Eradicating Eradication: A New Framework for Invasive Species Control
Open Access: Stephanie J Green, Edwin D Gosholz, Functional Eradication as A Framework for Invasive Species Control, Frontiers in Ecology and the Environment, Volume 19, Issue 2, March 2021, Pages 98-107.
When eliminating invasive species population becomes an impractical goal, population suppression and containment become the next priority for management. However, developing quantitative measures and goals for these management activities can ultimately help define the success of these interventions. In their research, Green and Grosholz propose that shifting the paradigm of population suppression to what they call “Functional Eradication” allows for a more efficient model of management of invasive species. Borrowing from management approaches in disciplines of forestry and agricultural systems, this strategy focuses on severely reducing invasive species populations in certain key areas in order to mitigate negative impacts, rather than attempting to eliminate them all together throughout an expansive area. In order for this model to be effective, however, it is important for researchers to incorporate an understanding of the mechanism by which the invaders create a negative impact on the population as well as having an understanding of the population level at which these negative effects will occur and how fast that they will repopulate after eradication. By incorporating this understanding, researchers can then develop targeted strategies that also conserve management resources which can then be applied to other areas. Green and Grosholz point to the Red Lionfish (Pterois spp), the European green crabs (Carcinus maenas), and the Rusty crayfish (Faxonius rusticus) as example aquatic invasive species for which the functional eradication model has shown promise given their population density and invaded range.
- Functional eradication is a strategy that focuses on suppressing populations of invasive species below levels that cause unacceptable negative impacts on conservation targets.
- This strategy requires key ecological information on the ecology of each invasive species, such as recolonization potential and understanding mechanism of negative effects.
- This strategy has been shown to be successful for the management of several species such as the Red Lionfish (Pterois spp), the European green crabs (Carcinus maenas), and the Rusty crayfish (Faxonius rusticus), providing the double benefit of efficiently suppressing the invasive species while using fewer resources.
- Whether or not functional eradication will be an effective approach for a certain species can depend on several factors, including their impact on ecosystems, population dynamics, and distribution of habitat.
- Developing conceptual frameworks and models such as functional eradication helps create more targeted conservation plans that conserve resources and also generate social and economic benefits.
- Detailed information on population density, how the species negatively affects an ecosystem, and how the population grows are needed to design an effective conservation plan with this approach.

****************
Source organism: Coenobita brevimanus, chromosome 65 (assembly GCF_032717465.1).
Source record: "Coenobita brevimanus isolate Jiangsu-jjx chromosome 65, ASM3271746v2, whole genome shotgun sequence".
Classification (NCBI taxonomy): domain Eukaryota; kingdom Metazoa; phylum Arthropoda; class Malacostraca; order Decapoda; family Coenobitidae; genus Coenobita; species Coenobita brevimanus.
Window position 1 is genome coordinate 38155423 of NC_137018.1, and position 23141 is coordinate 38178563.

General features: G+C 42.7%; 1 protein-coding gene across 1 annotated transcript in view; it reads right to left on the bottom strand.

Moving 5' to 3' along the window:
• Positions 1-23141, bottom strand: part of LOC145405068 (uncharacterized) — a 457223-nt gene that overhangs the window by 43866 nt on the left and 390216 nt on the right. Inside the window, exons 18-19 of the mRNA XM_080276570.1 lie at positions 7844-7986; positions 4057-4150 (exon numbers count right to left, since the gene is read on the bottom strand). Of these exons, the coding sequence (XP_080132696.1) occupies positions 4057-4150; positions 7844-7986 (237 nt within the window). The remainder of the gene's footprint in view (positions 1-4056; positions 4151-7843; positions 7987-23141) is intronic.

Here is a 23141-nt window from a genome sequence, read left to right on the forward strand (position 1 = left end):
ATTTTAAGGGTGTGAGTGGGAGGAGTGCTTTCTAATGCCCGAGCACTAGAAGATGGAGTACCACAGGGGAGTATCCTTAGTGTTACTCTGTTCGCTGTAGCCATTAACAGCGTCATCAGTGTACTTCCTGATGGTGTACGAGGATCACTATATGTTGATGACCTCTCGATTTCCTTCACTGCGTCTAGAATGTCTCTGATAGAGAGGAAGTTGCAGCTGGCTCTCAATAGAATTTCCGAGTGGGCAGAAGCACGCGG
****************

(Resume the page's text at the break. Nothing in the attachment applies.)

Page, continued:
- Without clear quantitative goals for invasive species control, conservation resources may be used inefficiently and success over time is difficult to document.
Read more of our research summaries:
An international team of 19 researchers identify and summarize four critical priority areas to better advance invasion science in an era of rapid global change.
This paper summarizes current research and knowledge about one of the top invasive species in Europe to help inform management of other invasive species that cover broad ranges and span diverse habitat types.
After eluding scientists for decades, the causative agent of a deadly wildlife disease (vacuolar myelinopathy) is uncovered in a recent study, and has been linked to the colonization of invasive Hydrilla.
Functional eradication, a new framework for invasive species control, focuses on suppressing invasive species below levels that have significant negative impacts on conservation targets.
Invasive forest pests can spread when people move firewood from place to place, but this review helps to identify how we can prevent it from spreading further.
Advances in eDNA research show promise for estimating the abundance of invasive fish populations using water samples.
Garlic mustard may occupy forest understories, but mounting evidence shows that with time, populations of this ubiquitous invader are in decline.
Plant competition seemingly plays out before our eyes, but Zhang et al. find that invasive plants may gain a competitive edge through unseen soil interactions.
Buying aquarium organisms from across the world can be as easy as the click of a button, and that's the problem.
If you’re an invasive shrub, you hold on to your leaves– citizen scientists helped to find that extended leaf phenology between native and invasive shrubs gets more similar as you move northward.
How do some aquatic species with low-mobility become widespread? Dispersing locally gives an advantage, and playing stowaway gets them the rest of the way.
Perennial Pepperweed, a widespread invasive in the west and emerging invader in the northeast, can be managed by restoring hydrologic regimes- herbicides can help too.